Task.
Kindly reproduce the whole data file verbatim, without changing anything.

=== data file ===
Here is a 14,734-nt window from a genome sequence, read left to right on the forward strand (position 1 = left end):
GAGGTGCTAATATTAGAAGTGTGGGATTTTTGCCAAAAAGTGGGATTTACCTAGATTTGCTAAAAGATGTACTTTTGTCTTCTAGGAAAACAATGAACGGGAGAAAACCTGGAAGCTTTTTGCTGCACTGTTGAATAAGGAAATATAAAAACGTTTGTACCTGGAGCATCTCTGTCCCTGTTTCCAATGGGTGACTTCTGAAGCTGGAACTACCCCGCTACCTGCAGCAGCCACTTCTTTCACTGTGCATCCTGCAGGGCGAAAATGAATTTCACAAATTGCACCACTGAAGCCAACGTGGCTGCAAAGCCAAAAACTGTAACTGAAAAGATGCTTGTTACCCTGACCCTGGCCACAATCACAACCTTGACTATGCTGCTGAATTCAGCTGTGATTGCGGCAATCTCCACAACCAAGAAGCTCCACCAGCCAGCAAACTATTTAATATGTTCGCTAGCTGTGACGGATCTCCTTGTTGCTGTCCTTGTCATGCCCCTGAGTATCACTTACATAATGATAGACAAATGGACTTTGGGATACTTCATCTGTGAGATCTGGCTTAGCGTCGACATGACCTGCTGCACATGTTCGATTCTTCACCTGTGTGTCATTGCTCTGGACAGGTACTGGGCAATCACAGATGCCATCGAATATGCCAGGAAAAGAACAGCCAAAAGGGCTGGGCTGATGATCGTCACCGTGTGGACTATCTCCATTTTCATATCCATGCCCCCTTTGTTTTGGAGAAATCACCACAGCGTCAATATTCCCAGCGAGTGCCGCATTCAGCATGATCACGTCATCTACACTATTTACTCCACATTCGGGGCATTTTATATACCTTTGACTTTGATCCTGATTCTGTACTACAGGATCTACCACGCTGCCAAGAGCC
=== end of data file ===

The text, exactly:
Here is a 14,734-nt window from a genome sequence, read left to right on the forward strand (position 1 = left end):
GAGGTGCTAATATTAGAAGTGTGGGATTTTTGCCAAAAAGTGGGATTTACCTAGATTTGCTAAAAGATGTACTTTTGTCTTCTAGGAAAACAATGAACGGGAGAAAACCTGGAAGCTTTTTGCTGCACTGTTGAATAAGGAAATATAAAAACGTTTGTACCTGGAGCATCTCTGTCCCTGTTTCCAATGGGTGACTTCTGAAGCTGGAACTACCCCGCTACCTGCAGCAGCCACTTCTTTCACTGTGCATCCTGCAGGGCGAAAATGAATTTCACAAATTGCACCACTGAAGCCAACGTGGCTGCAAAGCCAAAAACTGTAACTGAAAAGATGCTTGTTACCCTGACCCTGGCCACAATCACAACCTTGACTATGCTGCTGAATTCAGCTGTGATTGCGGCAATCTCCACAACCAAGAAGCTCCACCAGCCAGCAAACTATTTAATATGTTCGCTAGCTGTGACGGATCTCCTTGTTGCTGTCCTTGTCATGCCCCTGAGTATCACTTACATAATGATAGACAAATGGACTTTGGGATACTTCATCTGTGAGATCTGGCTTAGCGTCGACATGACCTGCTGCACATGTTCGATTCTTCACCTGTGTGTCATTGCTCTGGACAGGTACTGGGCAATCACAGATGCCATCGAATATGCCAGGAAAAGAACAGCCAAAAGGGCTGGGCTGATGATCGTCACCGTGTGGACTATCTCCATTTTCATATCCATGCCCCCTTTGTTTTGGAGAAATCACCACAGCGTCAATATTCCCAGCGAGTGCCGCATTCAGCATGATCACGTCATCTACACTATTTACTCCACATTCGGGGCATTTTATATACCTTTGACTTTGATCCTGATTCTGTACTACAGGATCTACCACGCTGCCAAGAGCC